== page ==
AN ITALIAN DREAM.
I had been travelling, for some days; resting very little in the night, and never in the day. The rapid and unbroken succession of novelties that had passed before me, came back like half-formed dreams: and a crowd of objects wandered in the greatest confusion through my mind, as I travelled on, by a solitary road. At intervals, some one among them would stop, as it were, in its restless flitting to and fro, and enable me to look at it, quite steadily, and behold it in full distinctness. After a few moments, it would dissolve, like a view in a magic-lantern; and while I saw some part of it quite plainly, and some faintly, and some not at all, would show me another of the many places I had lately seen, lingering behind it, and coming through it. This was no sooner visible than, in its turn, it melted into something else.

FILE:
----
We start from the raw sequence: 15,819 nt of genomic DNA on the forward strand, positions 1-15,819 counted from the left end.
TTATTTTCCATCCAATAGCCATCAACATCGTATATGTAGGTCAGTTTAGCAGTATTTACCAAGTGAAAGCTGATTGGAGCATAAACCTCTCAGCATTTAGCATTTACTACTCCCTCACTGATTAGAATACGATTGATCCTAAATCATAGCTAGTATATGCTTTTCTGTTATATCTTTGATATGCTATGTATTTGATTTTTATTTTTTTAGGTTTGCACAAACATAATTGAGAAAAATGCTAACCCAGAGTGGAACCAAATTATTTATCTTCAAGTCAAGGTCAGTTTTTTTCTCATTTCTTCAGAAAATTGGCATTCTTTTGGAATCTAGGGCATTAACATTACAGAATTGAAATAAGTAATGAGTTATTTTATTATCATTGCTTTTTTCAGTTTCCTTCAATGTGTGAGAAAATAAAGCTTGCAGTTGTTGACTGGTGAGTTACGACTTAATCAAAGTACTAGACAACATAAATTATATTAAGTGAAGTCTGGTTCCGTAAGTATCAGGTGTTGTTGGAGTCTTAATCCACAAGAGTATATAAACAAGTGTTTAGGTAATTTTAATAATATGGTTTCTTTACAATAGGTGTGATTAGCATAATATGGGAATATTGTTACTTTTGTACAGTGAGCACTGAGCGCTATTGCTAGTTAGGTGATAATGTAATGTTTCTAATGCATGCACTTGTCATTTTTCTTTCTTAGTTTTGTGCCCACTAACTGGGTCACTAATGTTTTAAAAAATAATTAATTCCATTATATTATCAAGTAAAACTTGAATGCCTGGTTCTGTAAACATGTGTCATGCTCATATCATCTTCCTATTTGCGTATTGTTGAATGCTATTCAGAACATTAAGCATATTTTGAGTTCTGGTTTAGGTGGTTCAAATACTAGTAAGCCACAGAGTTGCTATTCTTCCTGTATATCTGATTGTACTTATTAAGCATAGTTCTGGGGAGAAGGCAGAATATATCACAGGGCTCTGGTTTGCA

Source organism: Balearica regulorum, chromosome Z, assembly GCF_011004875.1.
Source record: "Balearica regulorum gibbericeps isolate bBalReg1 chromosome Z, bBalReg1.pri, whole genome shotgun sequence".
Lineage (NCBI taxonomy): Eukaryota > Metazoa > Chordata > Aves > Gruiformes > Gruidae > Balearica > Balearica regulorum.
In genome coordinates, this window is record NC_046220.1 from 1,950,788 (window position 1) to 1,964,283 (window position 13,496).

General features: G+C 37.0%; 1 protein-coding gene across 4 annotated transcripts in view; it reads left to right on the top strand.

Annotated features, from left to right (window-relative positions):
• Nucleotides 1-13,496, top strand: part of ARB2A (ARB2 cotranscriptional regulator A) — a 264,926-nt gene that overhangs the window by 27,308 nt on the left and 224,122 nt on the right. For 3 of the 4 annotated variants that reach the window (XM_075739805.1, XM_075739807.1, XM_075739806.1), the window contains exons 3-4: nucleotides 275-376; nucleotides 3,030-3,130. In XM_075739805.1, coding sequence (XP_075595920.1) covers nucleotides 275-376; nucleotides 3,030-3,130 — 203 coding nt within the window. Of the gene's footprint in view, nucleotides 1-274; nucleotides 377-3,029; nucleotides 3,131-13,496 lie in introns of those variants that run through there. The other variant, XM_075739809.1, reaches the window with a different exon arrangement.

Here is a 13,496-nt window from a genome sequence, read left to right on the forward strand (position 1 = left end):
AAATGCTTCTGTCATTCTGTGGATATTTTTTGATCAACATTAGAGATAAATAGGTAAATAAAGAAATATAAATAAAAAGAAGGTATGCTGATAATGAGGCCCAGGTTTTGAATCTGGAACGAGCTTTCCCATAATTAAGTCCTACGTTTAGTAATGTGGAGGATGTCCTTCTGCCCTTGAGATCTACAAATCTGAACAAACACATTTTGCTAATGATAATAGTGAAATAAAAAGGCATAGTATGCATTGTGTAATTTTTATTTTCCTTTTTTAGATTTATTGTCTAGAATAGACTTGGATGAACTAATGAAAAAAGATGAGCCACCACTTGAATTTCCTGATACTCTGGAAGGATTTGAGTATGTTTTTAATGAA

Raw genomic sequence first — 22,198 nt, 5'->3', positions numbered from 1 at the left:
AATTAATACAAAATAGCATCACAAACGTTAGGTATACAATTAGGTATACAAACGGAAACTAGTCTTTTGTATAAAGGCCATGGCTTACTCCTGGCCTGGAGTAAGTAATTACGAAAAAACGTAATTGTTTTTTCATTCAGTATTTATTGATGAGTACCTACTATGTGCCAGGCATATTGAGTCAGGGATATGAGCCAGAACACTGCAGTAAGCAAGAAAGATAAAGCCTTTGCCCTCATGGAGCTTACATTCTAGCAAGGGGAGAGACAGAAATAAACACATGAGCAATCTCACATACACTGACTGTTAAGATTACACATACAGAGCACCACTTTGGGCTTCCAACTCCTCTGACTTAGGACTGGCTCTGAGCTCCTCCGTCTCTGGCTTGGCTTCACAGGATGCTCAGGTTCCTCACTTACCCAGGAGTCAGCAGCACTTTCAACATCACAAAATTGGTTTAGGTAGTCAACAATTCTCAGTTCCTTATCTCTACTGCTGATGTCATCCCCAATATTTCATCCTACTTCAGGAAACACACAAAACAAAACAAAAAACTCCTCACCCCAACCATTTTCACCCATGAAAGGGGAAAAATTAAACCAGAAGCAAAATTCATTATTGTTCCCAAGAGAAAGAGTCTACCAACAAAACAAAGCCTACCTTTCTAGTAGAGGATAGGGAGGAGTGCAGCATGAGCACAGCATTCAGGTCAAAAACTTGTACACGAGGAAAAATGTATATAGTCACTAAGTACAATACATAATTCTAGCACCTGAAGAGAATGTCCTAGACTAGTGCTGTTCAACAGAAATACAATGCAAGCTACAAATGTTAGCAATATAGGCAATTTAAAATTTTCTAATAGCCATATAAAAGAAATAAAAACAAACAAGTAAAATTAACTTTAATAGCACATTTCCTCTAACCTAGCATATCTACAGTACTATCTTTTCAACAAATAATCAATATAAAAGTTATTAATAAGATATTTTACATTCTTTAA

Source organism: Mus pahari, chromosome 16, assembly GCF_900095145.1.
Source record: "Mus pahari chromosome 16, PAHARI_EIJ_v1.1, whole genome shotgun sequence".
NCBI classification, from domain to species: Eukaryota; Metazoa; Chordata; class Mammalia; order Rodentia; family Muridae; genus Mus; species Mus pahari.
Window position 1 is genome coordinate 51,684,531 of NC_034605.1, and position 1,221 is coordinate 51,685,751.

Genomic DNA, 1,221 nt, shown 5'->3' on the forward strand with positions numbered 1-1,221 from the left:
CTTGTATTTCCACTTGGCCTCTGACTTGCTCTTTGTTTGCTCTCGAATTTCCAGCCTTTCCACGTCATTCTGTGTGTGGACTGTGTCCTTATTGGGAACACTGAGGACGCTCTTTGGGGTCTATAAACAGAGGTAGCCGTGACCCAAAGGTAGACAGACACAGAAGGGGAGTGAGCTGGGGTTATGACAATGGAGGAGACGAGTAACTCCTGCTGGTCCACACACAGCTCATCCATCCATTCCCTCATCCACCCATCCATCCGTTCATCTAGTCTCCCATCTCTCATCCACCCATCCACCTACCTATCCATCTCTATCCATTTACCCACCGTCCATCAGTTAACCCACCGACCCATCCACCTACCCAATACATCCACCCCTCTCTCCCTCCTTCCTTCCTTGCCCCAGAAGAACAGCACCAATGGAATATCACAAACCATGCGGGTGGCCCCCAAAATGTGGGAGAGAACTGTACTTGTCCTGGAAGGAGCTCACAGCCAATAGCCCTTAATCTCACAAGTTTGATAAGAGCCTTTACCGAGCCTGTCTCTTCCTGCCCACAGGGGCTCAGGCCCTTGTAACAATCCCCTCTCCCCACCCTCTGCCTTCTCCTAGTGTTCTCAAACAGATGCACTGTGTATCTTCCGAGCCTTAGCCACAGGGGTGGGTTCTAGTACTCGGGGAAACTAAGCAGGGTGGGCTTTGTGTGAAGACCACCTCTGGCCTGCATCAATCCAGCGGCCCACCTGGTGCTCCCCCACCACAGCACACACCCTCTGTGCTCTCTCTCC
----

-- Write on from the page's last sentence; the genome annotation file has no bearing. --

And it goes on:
At one moment, I was standing again, before the brown old rugged churches of Modena. As I recognised the curious pillars with grim monsters for their bases, I seemed to see them, standing by themselves in the quiet square at Padua, where there were the staid old University, and the figures, demurely-gowned, grouped